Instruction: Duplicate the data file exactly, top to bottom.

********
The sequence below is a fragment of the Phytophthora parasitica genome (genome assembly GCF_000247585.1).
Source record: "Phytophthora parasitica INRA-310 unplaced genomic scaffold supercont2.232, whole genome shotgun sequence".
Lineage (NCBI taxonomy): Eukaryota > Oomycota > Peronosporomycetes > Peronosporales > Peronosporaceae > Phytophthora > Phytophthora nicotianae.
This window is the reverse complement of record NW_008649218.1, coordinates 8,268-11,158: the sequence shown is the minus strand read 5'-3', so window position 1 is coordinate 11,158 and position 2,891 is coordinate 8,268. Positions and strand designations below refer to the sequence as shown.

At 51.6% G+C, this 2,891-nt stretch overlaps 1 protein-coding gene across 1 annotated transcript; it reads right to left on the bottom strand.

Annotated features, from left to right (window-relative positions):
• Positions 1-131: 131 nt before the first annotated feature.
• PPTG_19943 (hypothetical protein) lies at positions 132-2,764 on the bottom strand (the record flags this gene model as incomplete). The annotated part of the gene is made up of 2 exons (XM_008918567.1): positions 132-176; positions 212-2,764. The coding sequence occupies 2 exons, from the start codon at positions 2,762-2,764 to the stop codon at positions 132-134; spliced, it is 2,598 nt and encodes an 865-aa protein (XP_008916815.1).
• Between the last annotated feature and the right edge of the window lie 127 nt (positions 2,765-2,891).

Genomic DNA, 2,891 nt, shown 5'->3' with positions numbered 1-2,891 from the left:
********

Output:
The sequence below is a fragment of the Phytophthora parasitica genome (genome assembly GCF_000247585.1).
Source record: "Phytophthora parasitica INRA-310 unplaced genomic scaffold supercont2.232, whole genome shotgun sequence".
Lineage (NCBI taxonomy): Eukaryota > Oomycota > Peronosporomycetes > Peronosporales > Peronosporaceae > Phytophthora > Phytophthora nicotianae.
This window is the reverse complement of record NW_008649218.1, coordinates 8,268-11,158: the sequence shown is the minus strand read 5'-3', so window position 1 is coordinate 11,158 and position 2,891 is coordinate 8,268. Positions and strand designations below refer to the sequence as shown.

At 51.6% G+C, this 2,891-nt stretch overlaps 1 protein-coding gene across 1 annotated transcript; it reads right to left on the bottom strand.

Annotated features, from left to right (window-relative positions):
• Positions 1-131: 131 nt before the first annotated feature.
• PPTG_19943 (hypothetical protein) lies at positions 132-2,764 on the bottom strand (the record flags this gene model as incomplete). The annotated part of the gene is made up of 2 exons (XM_008918567.1): positions 132-176; positions 212-2,764. The coding sequence occupies 2 exons, from the start codon at positions 2,762-2,764 to the stop codon at positions 132-134; spliced, it is 2,598 nt and encodes an 865-aa protein (XP_008916815.1).
• Between the last annotated feature and the right edge of the window lie 127 nt (positions 2,765-2,891).

Genomic DNA, 2,891 nt, shown 5'->3' with positions numbered 1-2,891 from the left: